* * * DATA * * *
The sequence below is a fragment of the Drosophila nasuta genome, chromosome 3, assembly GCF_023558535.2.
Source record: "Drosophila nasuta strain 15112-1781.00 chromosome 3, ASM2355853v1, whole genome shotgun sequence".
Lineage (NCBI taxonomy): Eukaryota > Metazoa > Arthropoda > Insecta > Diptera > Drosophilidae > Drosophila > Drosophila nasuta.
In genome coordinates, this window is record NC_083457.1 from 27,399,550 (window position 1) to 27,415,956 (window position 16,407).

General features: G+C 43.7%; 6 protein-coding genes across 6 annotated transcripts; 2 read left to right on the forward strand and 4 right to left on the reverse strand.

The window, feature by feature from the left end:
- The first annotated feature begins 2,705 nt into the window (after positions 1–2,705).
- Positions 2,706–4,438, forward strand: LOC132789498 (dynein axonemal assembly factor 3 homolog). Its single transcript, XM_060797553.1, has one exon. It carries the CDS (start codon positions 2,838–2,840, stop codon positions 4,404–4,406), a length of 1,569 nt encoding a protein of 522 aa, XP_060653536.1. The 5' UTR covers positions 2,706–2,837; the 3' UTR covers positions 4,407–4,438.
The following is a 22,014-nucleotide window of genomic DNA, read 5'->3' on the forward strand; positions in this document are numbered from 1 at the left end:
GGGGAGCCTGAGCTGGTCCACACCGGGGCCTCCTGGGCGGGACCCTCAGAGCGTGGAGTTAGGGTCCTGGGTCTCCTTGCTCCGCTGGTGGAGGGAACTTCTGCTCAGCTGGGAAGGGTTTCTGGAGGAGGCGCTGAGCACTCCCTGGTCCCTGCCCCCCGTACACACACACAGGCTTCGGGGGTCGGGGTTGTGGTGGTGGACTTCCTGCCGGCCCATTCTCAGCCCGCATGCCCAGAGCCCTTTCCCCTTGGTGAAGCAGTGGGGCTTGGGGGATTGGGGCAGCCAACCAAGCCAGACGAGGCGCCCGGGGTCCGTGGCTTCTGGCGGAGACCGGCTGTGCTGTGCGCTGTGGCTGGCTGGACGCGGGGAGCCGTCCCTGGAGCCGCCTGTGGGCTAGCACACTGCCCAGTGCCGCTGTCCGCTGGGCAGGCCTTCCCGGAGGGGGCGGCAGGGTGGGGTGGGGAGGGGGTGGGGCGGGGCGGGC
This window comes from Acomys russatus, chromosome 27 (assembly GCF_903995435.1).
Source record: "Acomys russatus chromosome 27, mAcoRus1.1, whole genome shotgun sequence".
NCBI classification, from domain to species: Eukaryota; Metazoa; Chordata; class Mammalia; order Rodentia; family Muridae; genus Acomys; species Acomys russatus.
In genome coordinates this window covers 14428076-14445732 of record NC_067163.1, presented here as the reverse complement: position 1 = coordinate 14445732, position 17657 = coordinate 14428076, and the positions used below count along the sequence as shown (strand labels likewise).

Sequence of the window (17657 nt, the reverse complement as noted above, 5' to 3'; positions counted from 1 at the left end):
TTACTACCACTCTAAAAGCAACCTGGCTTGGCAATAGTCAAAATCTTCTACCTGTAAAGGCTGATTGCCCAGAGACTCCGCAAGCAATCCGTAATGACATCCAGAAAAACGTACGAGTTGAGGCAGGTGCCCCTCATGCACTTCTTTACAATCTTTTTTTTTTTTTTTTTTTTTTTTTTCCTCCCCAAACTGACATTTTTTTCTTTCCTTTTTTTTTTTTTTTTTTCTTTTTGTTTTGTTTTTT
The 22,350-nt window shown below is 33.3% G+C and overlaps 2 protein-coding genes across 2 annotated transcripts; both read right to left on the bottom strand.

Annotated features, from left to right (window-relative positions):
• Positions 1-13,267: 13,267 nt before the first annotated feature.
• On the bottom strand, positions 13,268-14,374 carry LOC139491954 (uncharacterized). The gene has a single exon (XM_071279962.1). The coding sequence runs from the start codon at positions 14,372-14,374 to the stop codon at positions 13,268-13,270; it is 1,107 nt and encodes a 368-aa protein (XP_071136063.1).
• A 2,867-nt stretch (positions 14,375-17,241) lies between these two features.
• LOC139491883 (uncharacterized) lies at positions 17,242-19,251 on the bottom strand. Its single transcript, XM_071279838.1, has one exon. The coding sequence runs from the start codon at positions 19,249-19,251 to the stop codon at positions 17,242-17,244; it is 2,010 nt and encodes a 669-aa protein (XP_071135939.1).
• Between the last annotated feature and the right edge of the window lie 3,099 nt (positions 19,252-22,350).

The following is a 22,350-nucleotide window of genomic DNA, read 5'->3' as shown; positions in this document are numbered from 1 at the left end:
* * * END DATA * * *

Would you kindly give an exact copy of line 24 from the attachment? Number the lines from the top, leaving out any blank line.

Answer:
The following is a 22,350-nucleotide window of genomic DNA, read 5'->3' as shown; positions in this document are numbered from 1 at the left end: